Periodontal simply means “the tissue around the teeth.” While many people are familiar with losing teeth due to cavities, one of the most serious problems causing tooth loss today is periodontal disease (gum disease).
How does periodontal disease happen? Certain oral bacteria migrate below the gum line and attach themselves to the teeth to form a hardened type of plaque called calculus (tartar). The bacteria cause a low-level chronic infection which leads to destruction of the bone around the tooth and the gum attachment to the tooth. Gum recession, bleeding gums, bad breath, and eventually possible tooth loss can occur.
Risk factors for periodontal disease include:
- Family history of periodontal disease ie parents or siblings with teeth lost at an early age or waring removable appliances at an early age
- Smoking (30-50% increase in periodontal disease risk)
Unfortunately, periodontal-related problems are often discovered after they have persisted for an extended period of time. Proper oral hygiene, daily dental care and regular dental checkups will minimize the risk of periodontal (gum) disease. Gum disease ranges from mild (gingivitis) to severe (periodontitis). Treatments are available for every case of gum disease.
Common problems associated with periodontal disease:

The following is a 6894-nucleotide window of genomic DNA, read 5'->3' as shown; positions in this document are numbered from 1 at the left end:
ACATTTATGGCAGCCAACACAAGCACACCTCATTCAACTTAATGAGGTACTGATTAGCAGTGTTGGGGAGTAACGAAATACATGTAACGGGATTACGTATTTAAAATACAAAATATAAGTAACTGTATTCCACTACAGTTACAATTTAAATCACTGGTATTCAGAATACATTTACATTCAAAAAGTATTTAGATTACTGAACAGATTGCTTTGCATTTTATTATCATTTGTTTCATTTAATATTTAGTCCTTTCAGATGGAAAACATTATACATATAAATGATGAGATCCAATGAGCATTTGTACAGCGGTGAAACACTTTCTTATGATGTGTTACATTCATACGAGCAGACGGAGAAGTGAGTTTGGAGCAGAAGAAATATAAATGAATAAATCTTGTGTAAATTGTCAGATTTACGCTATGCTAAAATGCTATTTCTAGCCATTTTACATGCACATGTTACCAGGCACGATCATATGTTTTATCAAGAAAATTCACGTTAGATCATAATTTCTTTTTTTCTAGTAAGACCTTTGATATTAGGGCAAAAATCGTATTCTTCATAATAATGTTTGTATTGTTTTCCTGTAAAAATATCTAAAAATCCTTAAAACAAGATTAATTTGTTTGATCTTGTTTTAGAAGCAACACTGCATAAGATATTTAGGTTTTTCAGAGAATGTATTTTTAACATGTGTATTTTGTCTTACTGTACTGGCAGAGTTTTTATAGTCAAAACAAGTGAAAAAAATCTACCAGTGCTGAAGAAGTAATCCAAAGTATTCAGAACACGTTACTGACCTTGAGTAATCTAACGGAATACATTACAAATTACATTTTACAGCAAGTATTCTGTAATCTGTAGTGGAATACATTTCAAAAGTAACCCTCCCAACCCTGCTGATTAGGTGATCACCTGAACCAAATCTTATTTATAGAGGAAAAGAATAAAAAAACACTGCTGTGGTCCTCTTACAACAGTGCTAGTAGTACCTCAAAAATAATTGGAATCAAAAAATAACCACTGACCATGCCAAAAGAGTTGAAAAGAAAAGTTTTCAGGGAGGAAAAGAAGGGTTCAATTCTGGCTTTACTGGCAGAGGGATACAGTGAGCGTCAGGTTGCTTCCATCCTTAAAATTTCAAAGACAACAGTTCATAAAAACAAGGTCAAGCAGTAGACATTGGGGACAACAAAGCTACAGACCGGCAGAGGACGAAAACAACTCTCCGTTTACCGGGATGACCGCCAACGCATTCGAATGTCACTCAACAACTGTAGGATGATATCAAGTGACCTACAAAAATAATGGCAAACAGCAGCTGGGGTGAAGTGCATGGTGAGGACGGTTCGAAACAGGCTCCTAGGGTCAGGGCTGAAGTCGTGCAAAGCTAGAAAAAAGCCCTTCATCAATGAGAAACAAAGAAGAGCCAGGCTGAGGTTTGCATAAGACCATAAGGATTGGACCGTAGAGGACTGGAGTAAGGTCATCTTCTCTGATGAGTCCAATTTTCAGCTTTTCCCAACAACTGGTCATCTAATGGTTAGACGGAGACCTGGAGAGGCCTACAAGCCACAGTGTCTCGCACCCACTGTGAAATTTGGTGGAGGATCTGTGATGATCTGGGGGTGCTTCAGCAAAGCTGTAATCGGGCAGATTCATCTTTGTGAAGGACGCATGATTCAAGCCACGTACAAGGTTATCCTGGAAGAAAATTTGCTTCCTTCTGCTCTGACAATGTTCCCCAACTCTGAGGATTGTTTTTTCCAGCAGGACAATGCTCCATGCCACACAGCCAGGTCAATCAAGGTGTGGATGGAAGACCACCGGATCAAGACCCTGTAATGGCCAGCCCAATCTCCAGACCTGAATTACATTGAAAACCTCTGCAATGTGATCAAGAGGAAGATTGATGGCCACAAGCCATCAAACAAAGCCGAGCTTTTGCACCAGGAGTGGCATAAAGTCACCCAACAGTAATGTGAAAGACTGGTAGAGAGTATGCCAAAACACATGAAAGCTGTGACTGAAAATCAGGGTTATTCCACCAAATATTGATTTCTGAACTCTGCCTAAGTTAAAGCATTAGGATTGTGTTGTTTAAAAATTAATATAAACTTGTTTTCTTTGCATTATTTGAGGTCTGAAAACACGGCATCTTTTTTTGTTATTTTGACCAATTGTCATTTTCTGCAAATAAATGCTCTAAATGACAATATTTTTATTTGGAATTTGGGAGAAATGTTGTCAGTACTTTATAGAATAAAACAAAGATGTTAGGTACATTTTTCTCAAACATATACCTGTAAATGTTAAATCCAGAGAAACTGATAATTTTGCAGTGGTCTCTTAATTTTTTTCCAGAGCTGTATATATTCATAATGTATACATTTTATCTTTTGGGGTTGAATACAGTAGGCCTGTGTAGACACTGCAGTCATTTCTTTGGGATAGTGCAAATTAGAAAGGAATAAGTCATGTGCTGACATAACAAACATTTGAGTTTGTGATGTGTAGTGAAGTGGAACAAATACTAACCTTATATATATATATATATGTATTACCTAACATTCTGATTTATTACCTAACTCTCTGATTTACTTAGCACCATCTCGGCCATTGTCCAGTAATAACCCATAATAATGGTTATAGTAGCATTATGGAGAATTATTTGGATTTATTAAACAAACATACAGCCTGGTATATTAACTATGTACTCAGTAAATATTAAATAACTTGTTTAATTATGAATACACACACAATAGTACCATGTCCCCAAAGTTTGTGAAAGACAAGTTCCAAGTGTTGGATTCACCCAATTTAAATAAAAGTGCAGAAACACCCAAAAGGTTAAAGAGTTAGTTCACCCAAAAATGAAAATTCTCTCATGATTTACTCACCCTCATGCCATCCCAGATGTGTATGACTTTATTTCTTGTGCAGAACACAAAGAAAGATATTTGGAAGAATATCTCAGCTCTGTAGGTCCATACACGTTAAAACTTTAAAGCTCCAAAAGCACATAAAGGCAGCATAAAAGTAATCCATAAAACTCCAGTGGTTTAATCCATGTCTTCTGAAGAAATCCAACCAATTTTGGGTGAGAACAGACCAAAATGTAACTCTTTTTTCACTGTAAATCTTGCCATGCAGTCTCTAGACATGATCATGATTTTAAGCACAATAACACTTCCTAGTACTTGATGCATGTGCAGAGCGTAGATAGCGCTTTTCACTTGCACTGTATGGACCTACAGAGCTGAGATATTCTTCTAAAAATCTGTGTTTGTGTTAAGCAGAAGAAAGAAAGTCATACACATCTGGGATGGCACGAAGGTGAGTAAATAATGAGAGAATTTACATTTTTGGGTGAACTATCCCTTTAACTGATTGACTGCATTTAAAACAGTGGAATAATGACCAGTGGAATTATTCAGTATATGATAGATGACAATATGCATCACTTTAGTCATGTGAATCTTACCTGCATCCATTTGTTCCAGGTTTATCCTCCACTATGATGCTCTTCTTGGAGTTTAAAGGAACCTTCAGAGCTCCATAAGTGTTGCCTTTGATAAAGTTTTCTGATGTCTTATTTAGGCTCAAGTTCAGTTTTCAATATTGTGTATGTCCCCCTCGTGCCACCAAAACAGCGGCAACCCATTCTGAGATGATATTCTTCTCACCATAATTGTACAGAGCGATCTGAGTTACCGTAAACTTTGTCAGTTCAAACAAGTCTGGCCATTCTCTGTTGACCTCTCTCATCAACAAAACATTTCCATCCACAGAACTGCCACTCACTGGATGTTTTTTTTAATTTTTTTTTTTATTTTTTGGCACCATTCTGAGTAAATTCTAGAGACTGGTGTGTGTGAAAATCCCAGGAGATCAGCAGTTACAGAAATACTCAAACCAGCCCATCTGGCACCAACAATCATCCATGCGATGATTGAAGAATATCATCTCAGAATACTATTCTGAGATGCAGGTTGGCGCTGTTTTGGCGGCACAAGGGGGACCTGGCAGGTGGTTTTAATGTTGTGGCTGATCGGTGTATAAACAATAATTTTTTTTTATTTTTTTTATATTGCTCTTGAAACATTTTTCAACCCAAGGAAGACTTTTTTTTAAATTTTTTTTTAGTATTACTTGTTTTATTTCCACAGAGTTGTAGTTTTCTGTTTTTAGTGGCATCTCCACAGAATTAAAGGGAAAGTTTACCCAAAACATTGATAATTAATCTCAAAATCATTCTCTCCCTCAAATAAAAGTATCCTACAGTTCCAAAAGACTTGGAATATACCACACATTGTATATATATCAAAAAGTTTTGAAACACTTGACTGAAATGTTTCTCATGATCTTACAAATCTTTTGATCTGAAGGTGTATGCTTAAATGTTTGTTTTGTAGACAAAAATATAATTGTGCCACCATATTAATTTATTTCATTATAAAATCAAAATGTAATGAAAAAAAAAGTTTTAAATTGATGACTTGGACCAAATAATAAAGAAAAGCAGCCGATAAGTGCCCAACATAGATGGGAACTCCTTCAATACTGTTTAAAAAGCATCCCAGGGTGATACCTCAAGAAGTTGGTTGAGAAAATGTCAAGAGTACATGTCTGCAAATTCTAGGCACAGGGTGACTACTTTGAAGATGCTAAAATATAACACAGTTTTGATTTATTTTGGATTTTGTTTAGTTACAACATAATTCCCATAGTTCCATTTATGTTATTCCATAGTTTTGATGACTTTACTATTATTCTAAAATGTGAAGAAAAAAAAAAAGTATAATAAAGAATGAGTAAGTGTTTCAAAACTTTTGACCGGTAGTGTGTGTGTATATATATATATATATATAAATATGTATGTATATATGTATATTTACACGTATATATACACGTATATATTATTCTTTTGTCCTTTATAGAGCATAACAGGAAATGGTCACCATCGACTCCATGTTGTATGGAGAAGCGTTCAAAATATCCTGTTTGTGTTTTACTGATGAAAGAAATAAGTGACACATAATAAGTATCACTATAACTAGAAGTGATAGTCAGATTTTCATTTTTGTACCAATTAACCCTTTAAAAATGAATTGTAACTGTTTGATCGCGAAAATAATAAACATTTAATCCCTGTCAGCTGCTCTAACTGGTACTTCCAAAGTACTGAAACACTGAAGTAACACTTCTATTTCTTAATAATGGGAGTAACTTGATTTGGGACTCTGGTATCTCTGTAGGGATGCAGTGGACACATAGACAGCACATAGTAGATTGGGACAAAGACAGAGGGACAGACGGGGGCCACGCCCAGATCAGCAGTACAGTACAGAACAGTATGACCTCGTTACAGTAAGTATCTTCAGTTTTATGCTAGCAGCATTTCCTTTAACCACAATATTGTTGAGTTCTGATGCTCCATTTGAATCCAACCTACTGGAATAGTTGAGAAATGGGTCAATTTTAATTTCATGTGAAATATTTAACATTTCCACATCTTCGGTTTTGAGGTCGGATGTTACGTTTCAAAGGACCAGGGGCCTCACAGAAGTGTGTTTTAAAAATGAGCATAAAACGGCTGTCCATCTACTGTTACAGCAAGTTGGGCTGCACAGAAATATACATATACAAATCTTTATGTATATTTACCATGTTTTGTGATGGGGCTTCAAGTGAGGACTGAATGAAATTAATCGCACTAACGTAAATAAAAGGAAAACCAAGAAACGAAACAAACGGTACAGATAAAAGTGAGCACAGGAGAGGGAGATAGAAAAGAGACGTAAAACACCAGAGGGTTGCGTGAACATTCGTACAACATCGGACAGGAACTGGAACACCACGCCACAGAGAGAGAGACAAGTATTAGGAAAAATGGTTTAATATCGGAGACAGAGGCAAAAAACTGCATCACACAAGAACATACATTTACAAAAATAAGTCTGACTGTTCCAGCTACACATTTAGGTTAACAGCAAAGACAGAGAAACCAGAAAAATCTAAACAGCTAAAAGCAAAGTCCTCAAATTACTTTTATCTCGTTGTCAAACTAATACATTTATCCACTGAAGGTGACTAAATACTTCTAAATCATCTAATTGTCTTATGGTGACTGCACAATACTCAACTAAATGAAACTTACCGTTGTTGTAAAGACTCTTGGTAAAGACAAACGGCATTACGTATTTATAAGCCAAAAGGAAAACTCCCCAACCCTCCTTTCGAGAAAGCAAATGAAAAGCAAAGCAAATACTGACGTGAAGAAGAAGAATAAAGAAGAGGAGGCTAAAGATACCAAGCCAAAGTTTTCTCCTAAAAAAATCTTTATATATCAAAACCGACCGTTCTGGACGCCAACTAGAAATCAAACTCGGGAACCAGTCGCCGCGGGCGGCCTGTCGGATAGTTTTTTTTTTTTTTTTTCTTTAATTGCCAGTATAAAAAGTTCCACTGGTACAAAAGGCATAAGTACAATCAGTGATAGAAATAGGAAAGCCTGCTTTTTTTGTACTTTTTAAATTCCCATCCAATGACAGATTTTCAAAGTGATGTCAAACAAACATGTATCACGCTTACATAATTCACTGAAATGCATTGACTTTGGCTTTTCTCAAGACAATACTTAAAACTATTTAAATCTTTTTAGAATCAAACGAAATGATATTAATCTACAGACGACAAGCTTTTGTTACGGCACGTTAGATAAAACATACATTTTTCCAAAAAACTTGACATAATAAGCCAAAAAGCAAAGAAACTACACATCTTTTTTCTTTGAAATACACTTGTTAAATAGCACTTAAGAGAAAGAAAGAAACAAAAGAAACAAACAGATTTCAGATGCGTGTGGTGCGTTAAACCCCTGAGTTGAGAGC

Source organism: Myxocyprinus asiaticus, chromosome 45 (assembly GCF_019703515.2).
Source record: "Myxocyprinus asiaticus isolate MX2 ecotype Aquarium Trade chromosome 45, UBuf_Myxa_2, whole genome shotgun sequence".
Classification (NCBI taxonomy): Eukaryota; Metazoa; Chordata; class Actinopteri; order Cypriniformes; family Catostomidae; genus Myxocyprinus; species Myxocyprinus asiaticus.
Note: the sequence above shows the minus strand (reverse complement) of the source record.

- “Long” teeth (receding gum lines expose the root portions of your teeth)
- Discolored or deteriorating tooth structure
- Gum depressions (holes in between the teeth in the gum tissue)
- Infected gum line (discoloration or inflammation of the gum tissue)
- Tooth loss or tooth movement
- Bad breath
How is periodontal disease treated? First of all, similar to other chronic health problems like high blood pressure, it is not “curable” but is often controllable. Early detection is important. We screen for the disease in every patient through examination and charting of the gum and bone levels and an x-ray examination. If disease is present, treatment depends on the progression.
- For mild periodontal disease, non-surgical treatment can be performed which consists of a thorough deep cleaning of the exposed gum and root with scaling and root planing (SRP). SRP is performed by a hygienist under local anesthesia. If SRP is performed early and frequent recare is performed to maintain the gums, we can often slow the disease process significantly.
- For moderate disease, SRP may be performed as well as adjunctive treatments such as locally applied antibiotics and frequent recare visits to monitor progression. Moderate disease can often be treated successfully, but it may progress to more severe disease and require more involved treatment
- For severe disease, we often refer patients to a periodontist. Periodontists are gum and bone specialists and can give patients more options to try to control their disease. Some of these options may include surgery to remove some of the infected gum tissue. Sometimes the disease may be severe enough that teeth need to be extracted and replaced with dental implants, bridges, or removable appliances.
The effects of gum disease can be damaging to your dental health and your overall health. However, through proper preventive care and oral hygiene, you can avoid problems associated with gum disease.
Please contact our office for a periodontal evaluation.